Extinguish (5 stars)

One man stares down several abysses

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This article is from 2010.

Extinguish

Ezra LeBank is one of those people who it might genuinely be pretty entertaining to watch reading a phonebook: his voice is musical, finely-timbred, and he uses it like an instrument, and his physicality is awesomely controlled: muscles don’t move on his face unless to further the effect of his words. Fortunately the Yellow Pages can wait for now as he’s written Extinguish, an utterly fresh, theatrical and philosophical reinterpretation of our tired old human fascination with death.

This is a one-man show in the truest sense: LeBank hands out programmes, tears the tickets, and sits in the audience making gentle conversation until it’s time for the single lamp – the only technical requirement – to go on (he does that, too). What follows feels freeform, but the slickness of the performance – performances, in fact, 27 of them – is testament to the craft and skill involved.
Extinguish dances in and out of the consciousness of a series of characters, recounting their own deaths, brushing up against some for a few minutes and some for only a couple of lines, but all of them gorgeously written and realised. There’s a teenager with learning difficulties, a US sniper in Baghdad, a tortured painter, all of them entirely distinct from each other without costume or lighting change.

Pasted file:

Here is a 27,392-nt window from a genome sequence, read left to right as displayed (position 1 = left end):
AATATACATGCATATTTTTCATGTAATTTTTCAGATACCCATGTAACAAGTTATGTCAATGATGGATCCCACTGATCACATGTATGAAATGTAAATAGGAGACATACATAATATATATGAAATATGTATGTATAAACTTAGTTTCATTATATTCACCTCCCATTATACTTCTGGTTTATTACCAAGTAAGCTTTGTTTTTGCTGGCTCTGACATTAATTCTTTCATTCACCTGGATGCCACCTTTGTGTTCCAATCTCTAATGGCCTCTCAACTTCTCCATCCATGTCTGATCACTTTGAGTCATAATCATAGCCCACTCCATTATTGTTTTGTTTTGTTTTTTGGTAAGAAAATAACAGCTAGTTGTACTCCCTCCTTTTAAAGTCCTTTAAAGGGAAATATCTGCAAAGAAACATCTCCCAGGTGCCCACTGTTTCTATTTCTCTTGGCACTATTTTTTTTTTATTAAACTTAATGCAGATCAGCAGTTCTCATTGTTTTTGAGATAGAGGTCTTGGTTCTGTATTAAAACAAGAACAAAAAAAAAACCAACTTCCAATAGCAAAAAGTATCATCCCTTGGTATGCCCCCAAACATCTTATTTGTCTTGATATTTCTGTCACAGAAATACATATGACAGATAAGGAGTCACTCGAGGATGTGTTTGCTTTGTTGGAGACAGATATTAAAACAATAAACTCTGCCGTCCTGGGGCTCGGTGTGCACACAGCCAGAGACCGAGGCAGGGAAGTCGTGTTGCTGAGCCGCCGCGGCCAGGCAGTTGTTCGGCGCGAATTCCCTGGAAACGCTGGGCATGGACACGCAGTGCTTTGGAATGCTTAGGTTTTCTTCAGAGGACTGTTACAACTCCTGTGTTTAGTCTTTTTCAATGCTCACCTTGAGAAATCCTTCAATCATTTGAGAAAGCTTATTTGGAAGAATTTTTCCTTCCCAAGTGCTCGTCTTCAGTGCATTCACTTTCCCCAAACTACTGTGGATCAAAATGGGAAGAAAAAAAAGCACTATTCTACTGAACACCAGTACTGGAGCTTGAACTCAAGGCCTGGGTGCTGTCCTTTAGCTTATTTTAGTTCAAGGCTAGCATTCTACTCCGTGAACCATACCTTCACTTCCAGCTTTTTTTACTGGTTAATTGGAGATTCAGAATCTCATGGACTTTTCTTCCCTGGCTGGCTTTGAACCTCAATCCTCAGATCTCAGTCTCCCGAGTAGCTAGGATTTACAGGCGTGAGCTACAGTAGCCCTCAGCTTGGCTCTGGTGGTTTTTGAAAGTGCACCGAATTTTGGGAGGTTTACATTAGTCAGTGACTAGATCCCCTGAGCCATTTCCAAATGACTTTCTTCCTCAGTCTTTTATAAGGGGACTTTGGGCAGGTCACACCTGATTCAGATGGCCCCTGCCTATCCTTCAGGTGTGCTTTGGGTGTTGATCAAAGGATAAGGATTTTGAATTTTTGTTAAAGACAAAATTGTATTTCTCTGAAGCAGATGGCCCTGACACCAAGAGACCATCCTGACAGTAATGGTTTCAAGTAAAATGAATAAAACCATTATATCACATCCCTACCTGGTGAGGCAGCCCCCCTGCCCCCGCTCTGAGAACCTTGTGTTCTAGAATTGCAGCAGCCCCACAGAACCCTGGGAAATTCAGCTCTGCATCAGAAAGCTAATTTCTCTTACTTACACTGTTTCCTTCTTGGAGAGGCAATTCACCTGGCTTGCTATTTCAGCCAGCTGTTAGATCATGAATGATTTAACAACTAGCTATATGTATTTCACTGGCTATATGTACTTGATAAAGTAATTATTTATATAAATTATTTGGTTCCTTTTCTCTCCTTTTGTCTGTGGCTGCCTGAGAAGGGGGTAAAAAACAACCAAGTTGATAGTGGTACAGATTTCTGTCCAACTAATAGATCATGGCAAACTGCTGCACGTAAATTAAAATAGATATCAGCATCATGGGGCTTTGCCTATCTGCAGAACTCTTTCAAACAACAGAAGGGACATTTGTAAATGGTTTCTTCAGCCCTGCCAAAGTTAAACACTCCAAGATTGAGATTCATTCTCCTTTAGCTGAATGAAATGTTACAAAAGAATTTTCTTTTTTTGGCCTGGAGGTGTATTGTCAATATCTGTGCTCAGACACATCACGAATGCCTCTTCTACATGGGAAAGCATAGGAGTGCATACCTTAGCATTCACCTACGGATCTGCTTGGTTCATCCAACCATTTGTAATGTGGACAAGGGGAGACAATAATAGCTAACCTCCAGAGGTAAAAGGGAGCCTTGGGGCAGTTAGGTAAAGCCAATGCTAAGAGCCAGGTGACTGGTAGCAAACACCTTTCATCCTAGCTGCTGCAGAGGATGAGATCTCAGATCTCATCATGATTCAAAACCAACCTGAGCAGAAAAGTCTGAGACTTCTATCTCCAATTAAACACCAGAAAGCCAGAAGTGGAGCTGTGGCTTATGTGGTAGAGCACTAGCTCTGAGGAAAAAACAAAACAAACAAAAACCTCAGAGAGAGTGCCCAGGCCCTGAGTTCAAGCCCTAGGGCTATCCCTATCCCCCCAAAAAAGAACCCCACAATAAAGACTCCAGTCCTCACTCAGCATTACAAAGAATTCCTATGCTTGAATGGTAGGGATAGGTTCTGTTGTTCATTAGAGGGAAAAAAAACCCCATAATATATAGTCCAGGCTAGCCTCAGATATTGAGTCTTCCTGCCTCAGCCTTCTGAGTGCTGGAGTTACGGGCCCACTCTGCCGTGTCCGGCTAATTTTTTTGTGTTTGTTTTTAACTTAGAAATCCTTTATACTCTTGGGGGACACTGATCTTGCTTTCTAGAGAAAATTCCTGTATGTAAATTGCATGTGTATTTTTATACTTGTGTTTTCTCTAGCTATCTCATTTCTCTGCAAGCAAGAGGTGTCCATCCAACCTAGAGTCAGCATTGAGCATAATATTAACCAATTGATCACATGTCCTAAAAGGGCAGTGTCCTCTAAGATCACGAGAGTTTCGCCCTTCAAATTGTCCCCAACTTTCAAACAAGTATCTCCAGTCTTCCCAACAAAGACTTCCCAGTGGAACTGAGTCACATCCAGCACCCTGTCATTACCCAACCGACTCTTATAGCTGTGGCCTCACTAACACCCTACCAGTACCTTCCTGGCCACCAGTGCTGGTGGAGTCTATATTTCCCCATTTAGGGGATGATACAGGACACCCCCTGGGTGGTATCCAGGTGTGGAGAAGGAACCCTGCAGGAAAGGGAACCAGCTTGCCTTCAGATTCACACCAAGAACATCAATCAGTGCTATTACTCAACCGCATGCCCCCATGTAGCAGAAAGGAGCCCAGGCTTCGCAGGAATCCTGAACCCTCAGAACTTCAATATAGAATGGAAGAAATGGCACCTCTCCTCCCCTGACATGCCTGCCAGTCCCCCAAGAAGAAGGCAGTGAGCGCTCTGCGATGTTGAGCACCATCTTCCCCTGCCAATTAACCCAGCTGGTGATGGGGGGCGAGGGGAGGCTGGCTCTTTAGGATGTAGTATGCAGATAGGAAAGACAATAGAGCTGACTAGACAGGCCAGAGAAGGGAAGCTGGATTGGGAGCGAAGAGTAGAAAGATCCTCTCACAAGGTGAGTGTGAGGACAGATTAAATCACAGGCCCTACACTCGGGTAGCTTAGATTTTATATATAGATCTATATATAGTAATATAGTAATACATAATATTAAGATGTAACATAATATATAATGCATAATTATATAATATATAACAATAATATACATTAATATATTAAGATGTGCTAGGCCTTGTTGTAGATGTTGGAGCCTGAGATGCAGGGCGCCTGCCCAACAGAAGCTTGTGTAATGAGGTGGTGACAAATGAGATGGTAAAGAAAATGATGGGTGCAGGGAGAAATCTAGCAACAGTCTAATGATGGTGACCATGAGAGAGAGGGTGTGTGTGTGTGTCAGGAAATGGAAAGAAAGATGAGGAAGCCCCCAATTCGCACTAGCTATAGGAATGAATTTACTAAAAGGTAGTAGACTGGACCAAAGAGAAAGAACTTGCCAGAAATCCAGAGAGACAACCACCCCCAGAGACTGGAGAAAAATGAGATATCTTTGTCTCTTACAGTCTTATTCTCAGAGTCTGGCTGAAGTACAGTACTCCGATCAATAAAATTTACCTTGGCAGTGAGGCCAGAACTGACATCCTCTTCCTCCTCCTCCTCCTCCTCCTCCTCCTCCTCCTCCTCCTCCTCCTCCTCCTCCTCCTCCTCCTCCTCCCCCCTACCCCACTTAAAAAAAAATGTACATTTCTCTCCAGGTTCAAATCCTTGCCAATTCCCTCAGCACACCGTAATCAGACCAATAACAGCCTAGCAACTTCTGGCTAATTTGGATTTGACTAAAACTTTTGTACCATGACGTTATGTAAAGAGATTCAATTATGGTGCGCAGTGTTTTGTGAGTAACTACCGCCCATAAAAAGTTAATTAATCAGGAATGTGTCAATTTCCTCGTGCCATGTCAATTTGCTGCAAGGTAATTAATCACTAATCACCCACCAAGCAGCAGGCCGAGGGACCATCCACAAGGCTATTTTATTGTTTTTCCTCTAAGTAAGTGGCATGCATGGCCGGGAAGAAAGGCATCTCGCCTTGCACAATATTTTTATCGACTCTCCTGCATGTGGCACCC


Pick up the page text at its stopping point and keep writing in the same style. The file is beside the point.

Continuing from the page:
In sections entitled ‘The Politics’, ‘The Struggle’ and ‘The Poetry’, he rubs us up against the death myths of various cultures and religions and looks at emotional and artistic responses to death, weaving in the ridiculously varied forms of tai chi, slam poetry and dance. And yet, despite the scope and weighty subject matter, this is neither portentuous nor pretentious, just honest, lyrical, intelligent theatre.

Extinguish was, at time of review, playing to single-figure audiences. It deserves better, and you deserve to see it.

the Space on the Mile @ Jury’s Inn, 0845 508 8387, until 28 Aug (not 22), 4pm, £7(£5).

This article is from 2010.

{Extinguish.}

  • 5 stars

A physically exhilarating, linguistically delightful ride with an expressionist painter, insurgent farmer, French clown et al, grappling with the edges of life. The performance incorporates clown, mime, slam poetry, and even tai chi, as one person executes this 27-character roller-coaster, shadowed by a solitary lamp. 'A…

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